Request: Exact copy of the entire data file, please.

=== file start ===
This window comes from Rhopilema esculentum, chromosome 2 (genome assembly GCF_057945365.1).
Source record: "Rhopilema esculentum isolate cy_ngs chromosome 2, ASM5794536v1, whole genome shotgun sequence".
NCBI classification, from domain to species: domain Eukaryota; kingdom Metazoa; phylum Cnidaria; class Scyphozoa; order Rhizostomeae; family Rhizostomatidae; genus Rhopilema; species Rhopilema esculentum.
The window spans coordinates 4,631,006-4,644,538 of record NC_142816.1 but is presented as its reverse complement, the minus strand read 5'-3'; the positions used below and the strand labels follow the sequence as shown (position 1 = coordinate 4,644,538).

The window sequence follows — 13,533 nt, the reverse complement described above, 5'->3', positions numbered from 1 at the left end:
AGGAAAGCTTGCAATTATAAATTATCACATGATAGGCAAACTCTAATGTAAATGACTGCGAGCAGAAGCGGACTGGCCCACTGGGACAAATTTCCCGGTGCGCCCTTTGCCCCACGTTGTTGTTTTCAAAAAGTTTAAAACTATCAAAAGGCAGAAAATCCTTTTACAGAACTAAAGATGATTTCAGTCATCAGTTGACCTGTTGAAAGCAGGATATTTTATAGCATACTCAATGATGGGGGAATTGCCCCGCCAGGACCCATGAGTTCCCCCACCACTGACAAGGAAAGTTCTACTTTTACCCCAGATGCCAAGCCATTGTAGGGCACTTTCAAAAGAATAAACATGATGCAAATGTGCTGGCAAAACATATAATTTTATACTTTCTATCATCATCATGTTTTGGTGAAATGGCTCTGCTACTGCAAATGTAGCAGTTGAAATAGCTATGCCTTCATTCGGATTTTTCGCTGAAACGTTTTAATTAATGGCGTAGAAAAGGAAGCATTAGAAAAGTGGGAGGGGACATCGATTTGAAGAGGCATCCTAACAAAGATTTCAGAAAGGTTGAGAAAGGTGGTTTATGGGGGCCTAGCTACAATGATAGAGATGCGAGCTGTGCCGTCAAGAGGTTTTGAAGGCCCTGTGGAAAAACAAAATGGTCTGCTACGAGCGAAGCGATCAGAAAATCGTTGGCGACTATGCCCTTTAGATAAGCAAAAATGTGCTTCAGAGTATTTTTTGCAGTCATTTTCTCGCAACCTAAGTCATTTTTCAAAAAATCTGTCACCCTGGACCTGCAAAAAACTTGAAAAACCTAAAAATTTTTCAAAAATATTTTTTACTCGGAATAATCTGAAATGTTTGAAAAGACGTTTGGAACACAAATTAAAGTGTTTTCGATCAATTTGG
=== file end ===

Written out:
This window comes from Rhopilema esculentum, chromosome 2 (genome assembly GCF_057945365.1).
Source record: "Rhopilema esculentum isolate cy_ngs chromosome 2, ASM5794536v1, whole genome shotgun sequence".
NCBI classification, from domain to species: domain Eukaryota; kingdom Metazoa; phylum Cnidaria; class Scyphozoa; order Rhizostomeae; family Rhizostomatidae; genus Rhopilema; species Rhopilema esculentum.
The window spans coordinates 4,631,006-4,644,538 of record NC_142816.1 but is presented as its reverse complement, the minus strand read 5'-3'; the positions used below and the strand labels follow the sequence as shown (position 1 = coordinate 4,644,538).

The window sequence follows — 13,533 nt, the reverse complement described above, 5'->3', positions numbered from 1 at the left end:
AGGAAAGCTTGCAATTATAAATTATCACATGATAGGCAAACTCTAATGTAAATGACTGCGAGCAGAAGCGGACTGGCCCACTGGGACAAATTTCCCGGTGCGCCCTTTGCCCCACGTTGTTGTTTTCAAAAAGTTTAAAACTATCAAAAGGCAGAAAATCCTTTTACAGAACTAAAGATGATTTCAGTCATCAGTTGACCTGTTGAAAGCAGGATATTTTATAGCATACTCAATGATGGGGGAATTGCCCCGCCAGGACCCATGAGTTCCCCCACCACTGACAAGGAAAGTTCTACTTTTACCCCAGATGCCAAGCCATTGTAGGGCACTTTCAAAAGAATAAACATGATGCAAATGTGCTGGCAAAACATATAATTTTATACTTTCTATCATCATCATGTTTTGGTGAAATGGCTCTGCTACTGCAAATGTAGCAGTTGAAATAGCTATGCCTTCATTCGGATTTTTCGCTGAAACGTTTTAATTAATGGCGTAGAAAAGGAAGCATTAGAAAAGTGGGAGGGGACATCGATTTGAAGAGGCATCCTAACAAAGATTTCAGAAAGGTTGAGAAAGGTGGTTTATGGGGGCCTAGCTACAATGATAGAGATGCGAGCTGTGCCGTCAAGAGGTTTTGAAGGCCCTGTGGAAAAACAAAATGGTCTGCTACGAGCGAAGCGATCAGAAAATCGTTGGCGACTATGCCCTTTAGATAAGCAAAAATGTGCTTCAGAGTATTTTTTGCAGTCATTTTCTCGCAACCTAAGTCATTTTTCAAAAAATCTGTCACCCTGGACCTGCAAAAAACTTGAAAAACCTAAAAATTTTTCAAAAATATTTTTTACTCGGAATAATCTGAAATGTTTGAAAAGACGTTTGGAACACAAATTAAAGTGTTTTCGATCAATTTGG